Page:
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The article discusses the features of the introduction of Buddhist dogma from the Mongol territories of the Qing Empire into the ethno-cultural environment of the indigenous population of the south of Western Siberia. The purpose of the article is to identify the specifics of the spread of Buddhism in the south of Western Siberia in the pre-revolutionary period in the context of frontier theory. The paper presents an overview of contemporary Russian studies on frontier issues, highlights a scientific discussion on the correct application of this theory to study the processes of entrance and development of the Asian part of the Russian state. The author focuses on the definition of frontier features of religious phenomena, the synchronization of internal Russian and Central Asian processes in studying the spread of Buddhism (based on materials from the Burkhanist movement in Altai at the beginning of the 20th century). The research methodology is based on macro- and microhistorical approaches, the use of historical-comparative and structural-functional methods to identify the features of the formation of regional variations of Buddhism in South Siberia. The author characterizes the phenomena of quasi-border and the different perceptions by various ethnic and territorial groups of the population of a closely located border: for the indigenous population this fact meant the possibility of maintaining contacts with the spiritual centers of Central Asia, for settlers it represented a permanent threat. The author indicates that the loyal attitude of Buddhism towards religious syncretic forms has become a competitive advantage over Orthodoxy. As a result, the author comes to the conclusion that it is necessary to combine the principles of frontier theory with other theoretical models due to the fact that the use of frontier research tools allows us to identify the main forms of Buddhism spread, but for the meaningful characterization of interfaith interaction, it is necessary to use, for example, an acculturation approach.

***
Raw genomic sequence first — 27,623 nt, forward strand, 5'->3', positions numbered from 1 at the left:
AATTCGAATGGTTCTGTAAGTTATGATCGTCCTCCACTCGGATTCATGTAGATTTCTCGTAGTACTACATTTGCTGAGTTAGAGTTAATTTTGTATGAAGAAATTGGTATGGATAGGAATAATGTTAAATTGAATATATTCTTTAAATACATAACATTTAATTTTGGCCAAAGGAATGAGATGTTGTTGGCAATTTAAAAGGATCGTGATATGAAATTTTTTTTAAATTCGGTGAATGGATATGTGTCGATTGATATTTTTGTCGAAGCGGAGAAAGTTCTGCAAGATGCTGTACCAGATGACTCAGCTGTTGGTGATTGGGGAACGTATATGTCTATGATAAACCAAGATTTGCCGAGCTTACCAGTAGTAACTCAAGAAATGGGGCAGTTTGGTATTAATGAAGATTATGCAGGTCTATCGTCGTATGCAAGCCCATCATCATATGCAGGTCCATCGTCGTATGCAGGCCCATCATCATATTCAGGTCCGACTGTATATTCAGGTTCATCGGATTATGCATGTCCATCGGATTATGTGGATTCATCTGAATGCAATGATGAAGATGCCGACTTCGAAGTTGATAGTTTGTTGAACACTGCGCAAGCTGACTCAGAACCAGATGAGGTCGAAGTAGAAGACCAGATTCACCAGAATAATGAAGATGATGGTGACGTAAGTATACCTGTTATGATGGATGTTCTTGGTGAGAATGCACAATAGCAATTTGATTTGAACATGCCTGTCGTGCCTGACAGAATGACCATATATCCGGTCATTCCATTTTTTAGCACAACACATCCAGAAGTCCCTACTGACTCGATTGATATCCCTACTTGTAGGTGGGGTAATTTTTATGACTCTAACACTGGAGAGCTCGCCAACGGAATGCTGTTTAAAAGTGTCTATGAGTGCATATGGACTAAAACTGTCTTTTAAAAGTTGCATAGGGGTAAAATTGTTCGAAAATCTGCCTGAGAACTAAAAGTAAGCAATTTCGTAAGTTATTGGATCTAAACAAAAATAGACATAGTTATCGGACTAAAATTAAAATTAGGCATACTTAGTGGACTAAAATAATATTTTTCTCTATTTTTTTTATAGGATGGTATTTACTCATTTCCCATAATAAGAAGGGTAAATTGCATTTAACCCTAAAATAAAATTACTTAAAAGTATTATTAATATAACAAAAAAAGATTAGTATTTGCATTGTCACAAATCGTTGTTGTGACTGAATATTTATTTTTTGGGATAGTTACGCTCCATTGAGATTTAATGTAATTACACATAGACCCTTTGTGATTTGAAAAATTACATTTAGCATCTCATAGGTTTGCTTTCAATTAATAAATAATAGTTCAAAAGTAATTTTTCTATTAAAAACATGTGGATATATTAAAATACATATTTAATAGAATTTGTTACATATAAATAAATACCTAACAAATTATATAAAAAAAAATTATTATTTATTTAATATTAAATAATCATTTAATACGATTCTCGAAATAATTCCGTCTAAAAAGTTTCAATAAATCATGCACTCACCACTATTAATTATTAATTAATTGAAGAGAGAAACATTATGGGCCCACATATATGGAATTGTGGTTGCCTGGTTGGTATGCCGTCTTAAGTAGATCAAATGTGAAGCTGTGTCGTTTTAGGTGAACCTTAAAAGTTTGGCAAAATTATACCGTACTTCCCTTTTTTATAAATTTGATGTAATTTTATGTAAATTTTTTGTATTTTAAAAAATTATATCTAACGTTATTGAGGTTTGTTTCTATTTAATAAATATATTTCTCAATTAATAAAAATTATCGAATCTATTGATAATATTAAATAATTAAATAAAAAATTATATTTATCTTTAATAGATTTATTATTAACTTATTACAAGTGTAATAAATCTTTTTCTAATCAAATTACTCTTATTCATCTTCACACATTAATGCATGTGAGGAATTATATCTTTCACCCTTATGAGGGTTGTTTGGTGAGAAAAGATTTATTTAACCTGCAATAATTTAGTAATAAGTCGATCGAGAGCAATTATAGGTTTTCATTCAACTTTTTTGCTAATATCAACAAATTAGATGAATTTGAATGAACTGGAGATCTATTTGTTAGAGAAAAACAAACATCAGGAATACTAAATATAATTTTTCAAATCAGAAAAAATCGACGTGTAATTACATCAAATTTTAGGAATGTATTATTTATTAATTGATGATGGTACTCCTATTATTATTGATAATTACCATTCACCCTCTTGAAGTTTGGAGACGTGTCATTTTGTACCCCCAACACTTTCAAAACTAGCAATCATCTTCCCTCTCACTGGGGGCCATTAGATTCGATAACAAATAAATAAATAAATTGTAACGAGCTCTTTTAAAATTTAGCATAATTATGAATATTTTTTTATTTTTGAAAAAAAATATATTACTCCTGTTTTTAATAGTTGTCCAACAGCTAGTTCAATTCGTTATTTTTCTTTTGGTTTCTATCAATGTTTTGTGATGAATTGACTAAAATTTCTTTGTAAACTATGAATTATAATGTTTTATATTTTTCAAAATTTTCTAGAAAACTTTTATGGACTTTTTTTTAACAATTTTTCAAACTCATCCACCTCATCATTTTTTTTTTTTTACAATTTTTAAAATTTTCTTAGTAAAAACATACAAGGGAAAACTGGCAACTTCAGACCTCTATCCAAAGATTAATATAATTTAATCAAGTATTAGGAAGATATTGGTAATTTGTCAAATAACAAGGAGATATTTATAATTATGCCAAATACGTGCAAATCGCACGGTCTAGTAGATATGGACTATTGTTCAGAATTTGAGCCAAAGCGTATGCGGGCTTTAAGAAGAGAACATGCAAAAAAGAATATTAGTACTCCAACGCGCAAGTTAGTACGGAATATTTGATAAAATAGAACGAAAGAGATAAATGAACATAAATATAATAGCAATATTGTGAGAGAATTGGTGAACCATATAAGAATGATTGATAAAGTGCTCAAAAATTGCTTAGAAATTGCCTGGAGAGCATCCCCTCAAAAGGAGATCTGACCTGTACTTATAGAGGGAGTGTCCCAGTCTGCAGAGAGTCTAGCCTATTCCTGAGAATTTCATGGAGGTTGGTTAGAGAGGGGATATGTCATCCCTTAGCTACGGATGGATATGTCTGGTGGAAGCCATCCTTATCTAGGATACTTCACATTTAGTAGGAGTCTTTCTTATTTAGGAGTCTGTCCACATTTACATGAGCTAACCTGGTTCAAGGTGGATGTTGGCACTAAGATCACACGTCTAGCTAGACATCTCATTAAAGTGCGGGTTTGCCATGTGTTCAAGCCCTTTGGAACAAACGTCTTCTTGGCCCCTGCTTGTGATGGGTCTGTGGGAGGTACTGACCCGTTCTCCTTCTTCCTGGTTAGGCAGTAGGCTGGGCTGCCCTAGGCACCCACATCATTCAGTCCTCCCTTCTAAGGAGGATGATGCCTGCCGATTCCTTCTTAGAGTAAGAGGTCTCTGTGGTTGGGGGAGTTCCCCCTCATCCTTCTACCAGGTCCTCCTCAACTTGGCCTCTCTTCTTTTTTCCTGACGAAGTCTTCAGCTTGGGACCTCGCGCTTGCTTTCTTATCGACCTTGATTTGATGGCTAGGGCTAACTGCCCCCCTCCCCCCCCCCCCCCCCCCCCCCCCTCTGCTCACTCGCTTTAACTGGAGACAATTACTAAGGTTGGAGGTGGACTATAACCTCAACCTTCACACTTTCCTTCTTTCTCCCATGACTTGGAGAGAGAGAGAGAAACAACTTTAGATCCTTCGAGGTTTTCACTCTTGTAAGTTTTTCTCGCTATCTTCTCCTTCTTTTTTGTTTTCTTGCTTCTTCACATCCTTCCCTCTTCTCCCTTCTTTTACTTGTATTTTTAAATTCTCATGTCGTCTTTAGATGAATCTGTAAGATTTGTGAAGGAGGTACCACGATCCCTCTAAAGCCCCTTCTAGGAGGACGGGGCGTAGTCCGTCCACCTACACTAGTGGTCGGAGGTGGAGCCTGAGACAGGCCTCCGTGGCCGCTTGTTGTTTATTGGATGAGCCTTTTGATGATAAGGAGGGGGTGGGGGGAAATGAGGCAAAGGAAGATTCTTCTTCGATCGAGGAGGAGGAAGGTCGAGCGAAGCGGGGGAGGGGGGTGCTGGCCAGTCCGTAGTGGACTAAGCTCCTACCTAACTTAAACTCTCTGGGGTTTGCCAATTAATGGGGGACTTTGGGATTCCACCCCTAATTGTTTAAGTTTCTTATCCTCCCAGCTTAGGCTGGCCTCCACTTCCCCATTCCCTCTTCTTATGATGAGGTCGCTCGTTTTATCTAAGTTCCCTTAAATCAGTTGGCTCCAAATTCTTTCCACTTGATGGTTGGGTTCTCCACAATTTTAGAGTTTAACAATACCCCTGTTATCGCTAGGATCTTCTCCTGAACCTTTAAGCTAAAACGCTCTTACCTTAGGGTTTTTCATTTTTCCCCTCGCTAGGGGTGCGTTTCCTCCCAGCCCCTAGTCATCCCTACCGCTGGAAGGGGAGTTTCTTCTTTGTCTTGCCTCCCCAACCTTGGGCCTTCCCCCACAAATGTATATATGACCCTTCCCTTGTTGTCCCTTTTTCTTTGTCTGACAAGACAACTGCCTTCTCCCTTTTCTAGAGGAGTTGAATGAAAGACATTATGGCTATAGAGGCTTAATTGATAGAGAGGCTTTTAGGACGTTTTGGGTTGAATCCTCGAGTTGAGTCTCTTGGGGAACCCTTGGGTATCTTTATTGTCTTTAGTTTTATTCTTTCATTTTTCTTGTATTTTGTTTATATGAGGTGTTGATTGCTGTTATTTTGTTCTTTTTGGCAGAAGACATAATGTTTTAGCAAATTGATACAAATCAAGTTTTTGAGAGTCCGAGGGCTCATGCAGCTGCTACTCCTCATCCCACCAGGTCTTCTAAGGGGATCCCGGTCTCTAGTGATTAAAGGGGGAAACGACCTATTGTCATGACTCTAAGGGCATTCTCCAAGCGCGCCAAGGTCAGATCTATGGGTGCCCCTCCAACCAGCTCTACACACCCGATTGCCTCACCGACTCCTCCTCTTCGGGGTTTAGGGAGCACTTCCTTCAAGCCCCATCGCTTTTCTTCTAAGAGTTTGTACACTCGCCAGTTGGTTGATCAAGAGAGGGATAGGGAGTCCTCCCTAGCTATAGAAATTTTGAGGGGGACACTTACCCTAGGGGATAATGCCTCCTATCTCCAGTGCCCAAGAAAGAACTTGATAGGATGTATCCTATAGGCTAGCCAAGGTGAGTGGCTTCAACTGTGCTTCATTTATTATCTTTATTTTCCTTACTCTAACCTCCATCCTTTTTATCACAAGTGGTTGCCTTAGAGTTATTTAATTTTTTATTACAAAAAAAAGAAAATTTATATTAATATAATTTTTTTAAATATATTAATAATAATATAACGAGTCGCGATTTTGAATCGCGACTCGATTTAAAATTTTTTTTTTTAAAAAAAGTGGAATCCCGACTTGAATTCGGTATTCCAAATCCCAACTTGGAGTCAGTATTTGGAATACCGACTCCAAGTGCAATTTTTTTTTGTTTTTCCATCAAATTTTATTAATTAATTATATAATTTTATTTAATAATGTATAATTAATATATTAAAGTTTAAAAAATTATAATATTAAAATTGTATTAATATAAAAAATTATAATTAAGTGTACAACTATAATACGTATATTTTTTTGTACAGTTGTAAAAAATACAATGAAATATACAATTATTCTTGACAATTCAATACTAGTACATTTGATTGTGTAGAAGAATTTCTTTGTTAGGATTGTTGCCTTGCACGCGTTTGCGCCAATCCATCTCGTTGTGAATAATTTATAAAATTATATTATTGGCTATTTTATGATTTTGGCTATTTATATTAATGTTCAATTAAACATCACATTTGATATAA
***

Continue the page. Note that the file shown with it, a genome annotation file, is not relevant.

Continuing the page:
Keywords: Buddhism; Orthodoxy; religious frontier; religion spread mechanism; interfaith interaction; acculturation; religious syncretism; south of Western Siberia

DOI: 10.22250/2072-8662.2020.2.5-14

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About the author 

Alexander A. Nasonov – PhD (History), Associate Professor at the Department of Museology, Kemerovo State Institute of Culture;
17 Voroshilova str., Kemerovo, Russia, 650056; This email address is being protected from spambots. You need JavaScript enabled to view it.